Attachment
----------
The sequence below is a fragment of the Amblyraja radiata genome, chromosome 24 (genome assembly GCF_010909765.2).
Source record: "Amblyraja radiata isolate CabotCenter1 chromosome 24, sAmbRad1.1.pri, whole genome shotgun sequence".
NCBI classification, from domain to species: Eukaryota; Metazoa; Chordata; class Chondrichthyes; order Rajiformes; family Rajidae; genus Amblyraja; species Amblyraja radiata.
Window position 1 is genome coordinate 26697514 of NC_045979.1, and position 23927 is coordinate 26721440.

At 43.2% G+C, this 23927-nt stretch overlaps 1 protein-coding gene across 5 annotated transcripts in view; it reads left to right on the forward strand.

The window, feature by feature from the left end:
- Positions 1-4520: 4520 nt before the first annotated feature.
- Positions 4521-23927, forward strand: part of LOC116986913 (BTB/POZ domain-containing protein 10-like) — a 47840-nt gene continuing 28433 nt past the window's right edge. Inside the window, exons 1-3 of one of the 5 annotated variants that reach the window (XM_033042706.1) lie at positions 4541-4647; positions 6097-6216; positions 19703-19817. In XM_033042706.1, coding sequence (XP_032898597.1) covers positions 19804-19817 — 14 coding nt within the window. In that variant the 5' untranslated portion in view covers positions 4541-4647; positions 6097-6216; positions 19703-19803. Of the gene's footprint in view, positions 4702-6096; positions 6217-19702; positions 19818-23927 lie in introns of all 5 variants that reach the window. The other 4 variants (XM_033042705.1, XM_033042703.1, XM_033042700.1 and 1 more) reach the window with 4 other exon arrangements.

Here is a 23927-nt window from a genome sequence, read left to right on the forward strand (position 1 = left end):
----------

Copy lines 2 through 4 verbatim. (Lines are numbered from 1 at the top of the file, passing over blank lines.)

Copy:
Source record: "Amblyraja radiata isolate CabotCenter1 chromosome 24, sAmbRad1.1.pri, whole genome shotgun sequence".
NCBI classification, from domain to species: Eukaryota; Metazoa; Chordata; class Chondrichthyes; order Rajiformes; family Rajidae; genus Amblyraja; species Amblyraja radiata.
Window position 1 is genome coordinate 26697514 of NC_045979.1, and position 23927 is coordinate 26721440.